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Round Table Post

Dec 14, 2013
Bleakney: Building human-community-earth relationships

Dave Bleakney has been the national union representative (Anglophone) for 17 years for the Canadian Union of Postal Workers. He was an active founding participant of Peoples Global Action and is active in anti-colonial Indigenous solidarity and has authored several publications and articles on social struggle and radical pedagogy.
Beyond Stop Harper
We are never permitted to vote on neoliberalism and colonialism, only the players defending them.  The majority party now is actually the people that don’t vote, which reveals something of how well the system is resonating. People often vote to keep someone out of power rather than bring in anything meaningfully new. 
Strategic offensives can take the place of constant reaction. We can re-learn how to be in movement, or else learn from diverse and vibrant struggles away from the mainstream. 
Radical rank and file activists must build connections and spaces, going around the stifling bureaucracies. New structures, cross-sectoral and community assemblies for enragement and participation will learn to “dig where people stand” and stop waiting for a faceless “public” to come to us. 
In our representative organizations, strategic planning and membership engagement is exceptional. Membership involvement is an afterthought. This can change. If we shift our priorities and bureaucratic-liberal gestures, it is easier than we might think. Isn’t it time for some class victories?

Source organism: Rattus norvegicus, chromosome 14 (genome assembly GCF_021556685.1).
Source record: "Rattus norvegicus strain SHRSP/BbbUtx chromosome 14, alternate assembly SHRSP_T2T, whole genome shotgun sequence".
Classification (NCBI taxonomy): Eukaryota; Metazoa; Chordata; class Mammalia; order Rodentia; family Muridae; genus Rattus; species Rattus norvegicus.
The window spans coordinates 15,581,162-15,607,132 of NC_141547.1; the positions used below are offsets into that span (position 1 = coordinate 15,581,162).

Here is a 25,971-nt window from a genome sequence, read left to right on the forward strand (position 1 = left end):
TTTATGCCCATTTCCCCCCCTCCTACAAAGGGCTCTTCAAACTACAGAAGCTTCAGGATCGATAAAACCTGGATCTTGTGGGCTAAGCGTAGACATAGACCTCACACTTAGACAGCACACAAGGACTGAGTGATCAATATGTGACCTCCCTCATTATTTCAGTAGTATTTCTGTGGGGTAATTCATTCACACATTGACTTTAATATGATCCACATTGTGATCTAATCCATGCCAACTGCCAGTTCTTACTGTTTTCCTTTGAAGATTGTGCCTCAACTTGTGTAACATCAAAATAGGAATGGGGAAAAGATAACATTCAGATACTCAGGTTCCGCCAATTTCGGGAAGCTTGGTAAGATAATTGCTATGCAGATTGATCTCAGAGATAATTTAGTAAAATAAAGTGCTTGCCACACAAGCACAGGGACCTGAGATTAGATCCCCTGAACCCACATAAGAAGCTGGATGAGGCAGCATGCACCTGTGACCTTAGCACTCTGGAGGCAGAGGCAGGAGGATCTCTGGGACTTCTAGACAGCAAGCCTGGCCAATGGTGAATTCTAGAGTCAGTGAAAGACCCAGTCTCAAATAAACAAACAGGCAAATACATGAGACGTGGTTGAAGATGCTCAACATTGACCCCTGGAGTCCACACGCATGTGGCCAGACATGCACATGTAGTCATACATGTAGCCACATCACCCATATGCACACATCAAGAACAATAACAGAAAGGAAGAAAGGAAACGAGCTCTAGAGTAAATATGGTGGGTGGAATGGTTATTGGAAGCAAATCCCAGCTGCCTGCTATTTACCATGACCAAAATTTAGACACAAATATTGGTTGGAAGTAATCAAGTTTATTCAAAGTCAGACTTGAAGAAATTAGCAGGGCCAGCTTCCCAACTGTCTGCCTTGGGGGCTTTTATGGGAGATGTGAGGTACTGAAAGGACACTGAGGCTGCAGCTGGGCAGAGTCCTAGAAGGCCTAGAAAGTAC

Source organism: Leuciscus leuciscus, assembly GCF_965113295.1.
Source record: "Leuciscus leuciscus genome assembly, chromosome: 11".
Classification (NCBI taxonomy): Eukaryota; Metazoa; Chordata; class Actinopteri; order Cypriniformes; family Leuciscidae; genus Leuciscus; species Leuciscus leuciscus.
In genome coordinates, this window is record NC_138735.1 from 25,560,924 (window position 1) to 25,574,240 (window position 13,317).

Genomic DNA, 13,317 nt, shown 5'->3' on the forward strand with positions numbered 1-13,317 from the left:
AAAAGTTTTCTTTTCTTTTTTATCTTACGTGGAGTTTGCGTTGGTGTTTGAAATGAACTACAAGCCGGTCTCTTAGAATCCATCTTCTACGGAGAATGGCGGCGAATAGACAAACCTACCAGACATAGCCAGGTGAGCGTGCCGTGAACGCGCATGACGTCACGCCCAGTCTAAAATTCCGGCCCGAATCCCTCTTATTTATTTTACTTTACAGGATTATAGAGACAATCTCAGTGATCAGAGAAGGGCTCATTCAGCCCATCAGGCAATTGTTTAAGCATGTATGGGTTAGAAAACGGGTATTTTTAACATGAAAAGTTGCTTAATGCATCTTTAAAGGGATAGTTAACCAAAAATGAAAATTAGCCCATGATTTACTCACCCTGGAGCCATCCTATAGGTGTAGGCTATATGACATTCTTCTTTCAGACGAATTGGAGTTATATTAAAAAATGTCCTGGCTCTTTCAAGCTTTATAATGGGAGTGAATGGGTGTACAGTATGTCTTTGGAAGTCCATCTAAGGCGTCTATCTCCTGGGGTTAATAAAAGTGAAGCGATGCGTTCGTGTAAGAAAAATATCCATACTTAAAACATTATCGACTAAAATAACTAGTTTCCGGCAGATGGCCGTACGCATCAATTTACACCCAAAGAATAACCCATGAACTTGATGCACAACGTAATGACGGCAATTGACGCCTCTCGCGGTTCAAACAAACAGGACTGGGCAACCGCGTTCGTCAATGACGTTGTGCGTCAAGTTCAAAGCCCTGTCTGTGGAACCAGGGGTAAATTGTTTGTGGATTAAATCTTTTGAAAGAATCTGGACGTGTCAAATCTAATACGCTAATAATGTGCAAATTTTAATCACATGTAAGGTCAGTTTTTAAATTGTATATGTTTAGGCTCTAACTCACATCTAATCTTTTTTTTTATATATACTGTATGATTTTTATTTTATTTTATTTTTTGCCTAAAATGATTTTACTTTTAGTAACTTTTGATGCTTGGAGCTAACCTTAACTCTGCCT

But this requires a fundamental rethinking. Building human-community-earth relationships in the long term, and learning to convene assemblies in places they have never happened in the short term. We must learn the value of face to face communication and understand how to listen. 
If we are to make long term change we need now to change the way we do things at the ground floor. Resistance is emotional and cultural and learned by doing, not by “telling.”


could our organizations be more like people?

Great post Dave!

Captures some really critical questions!

I just posted a blog myself on if the NGO/charity and union world treated elitist, corporate management structures as the scandal that they really are. It still amazes me what many orgs accept as appropriate organizational forms, despite their massive contradictions with those same orgs' stated values.

Inevitably though, the forms we choose to adopt will significantly shape the outcomes we get. And elitist, undemocratic, bureaucratic hierarchies will produce similar forms in their wake. Which isn't exactly what I think most of us get involved in this stuff with the aim of doing!

I've been working from the premise that we can organize 'more like people'; that rather than adopting these machine-like structures that divide people and relationships into so many cubicles, what if we organized as we do when we don't have so many of the structures and processes that dominate institutional life?

I've also recently published 'The Constructive Subversive's Guide to Organisational Change' which is my attempt at a DIY pamphlet for those inside various progressive bureaucracies, looking to change them, without relying on the higher-ups to do it for them... would be interested to hear what you think...

Thanks for a spot-on post!


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